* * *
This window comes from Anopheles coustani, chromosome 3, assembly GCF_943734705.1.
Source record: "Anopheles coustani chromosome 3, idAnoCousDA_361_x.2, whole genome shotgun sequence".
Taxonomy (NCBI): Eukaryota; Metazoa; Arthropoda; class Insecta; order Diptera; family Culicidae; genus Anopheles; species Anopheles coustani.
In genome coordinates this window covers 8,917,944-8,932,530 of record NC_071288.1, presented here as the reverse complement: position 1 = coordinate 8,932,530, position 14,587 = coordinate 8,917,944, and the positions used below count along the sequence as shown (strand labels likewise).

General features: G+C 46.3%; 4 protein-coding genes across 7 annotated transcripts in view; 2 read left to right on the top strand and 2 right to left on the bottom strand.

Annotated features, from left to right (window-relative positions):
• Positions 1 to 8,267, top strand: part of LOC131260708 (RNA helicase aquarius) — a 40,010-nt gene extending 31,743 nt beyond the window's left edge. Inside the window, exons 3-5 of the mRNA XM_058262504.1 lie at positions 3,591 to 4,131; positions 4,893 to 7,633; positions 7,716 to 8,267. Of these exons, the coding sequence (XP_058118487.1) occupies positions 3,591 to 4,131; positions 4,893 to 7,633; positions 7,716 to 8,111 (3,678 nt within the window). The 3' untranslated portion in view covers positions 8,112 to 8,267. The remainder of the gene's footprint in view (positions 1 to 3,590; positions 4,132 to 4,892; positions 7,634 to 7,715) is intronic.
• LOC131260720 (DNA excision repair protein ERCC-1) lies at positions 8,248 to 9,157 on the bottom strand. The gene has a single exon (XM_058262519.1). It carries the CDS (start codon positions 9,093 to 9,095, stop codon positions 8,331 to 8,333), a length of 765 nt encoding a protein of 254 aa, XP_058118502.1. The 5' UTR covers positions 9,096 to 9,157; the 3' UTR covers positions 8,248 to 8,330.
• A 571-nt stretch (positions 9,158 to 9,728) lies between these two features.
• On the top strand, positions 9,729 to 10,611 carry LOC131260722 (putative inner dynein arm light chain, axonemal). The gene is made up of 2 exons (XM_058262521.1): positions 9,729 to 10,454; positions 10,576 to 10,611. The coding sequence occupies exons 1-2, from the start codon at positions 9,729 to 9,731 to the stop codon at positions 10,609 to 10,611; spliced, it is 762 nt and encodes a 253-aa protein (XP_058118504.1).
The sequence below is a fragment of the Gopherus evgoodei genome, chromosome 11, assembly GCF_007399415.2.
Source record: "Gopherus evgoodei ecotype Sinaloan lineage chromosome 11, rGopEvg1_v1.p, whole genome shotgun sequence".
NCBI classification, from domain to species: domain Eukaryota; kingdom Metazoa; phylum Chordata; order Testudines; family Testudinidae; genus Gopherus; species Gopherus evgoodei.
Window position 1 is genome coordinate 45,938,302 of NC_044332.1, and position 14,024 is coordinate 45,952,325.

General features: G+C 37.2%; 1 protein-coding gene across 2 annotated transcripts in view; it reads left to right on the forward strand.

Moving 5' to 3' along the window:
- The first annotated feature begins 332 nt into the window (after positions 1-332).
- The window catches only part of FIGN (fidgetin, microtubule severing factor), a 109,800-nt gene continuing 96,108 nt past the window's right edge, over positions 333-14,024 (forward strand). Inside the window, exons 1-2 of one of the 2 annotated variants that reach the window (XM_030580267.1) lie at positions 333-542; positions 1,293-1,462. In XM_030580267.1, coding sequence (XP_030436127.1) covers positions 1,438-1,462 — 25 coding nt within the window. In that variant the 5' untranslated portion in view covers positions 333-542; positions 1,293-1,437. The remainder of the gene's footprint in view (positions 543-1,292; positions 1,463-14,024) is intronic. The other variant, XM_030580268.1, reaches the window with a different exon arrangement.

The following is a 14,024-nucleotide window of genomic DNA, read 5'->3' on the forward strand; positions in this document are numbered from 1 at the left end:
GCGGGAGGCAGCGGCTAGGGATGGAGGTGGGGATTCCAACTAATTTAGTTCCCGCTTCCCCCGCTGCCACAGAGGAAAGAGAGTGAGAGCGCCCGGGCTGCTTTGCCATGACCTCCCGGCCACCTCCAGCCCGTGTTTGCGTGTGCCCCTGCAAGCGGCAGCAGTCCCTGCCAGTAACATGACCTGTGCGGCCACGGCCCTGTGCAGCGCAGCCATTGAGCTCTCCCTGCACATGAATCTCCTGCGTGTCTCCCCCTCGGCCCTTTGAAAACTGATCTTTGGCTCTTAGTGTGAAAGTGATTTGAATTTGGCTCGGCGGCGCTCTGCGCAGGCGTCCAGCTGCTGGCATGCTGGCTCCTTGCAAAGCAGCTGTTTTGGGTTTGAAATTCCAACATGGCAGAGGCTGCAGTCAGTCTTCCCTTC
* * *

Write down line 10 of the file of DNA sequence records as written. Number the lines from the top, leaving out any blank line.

• On the top strand, positions 9,729 to 10,611 carry LOC131260722 (putative inner dynein arm light chain, axonemal). The gene is made up of 2 exons (XM_058262521.1): positions 9,729 to 10,454; positions 10,576 to 10,611. The coding sequence occupies exons 1-2, from the start codon at positions 9,729 to 9,731 to the stop codon at positions 10,609 to 10,611; spliced, it is 762 nt and encodes a 253-aa protein (XP_058118504.1).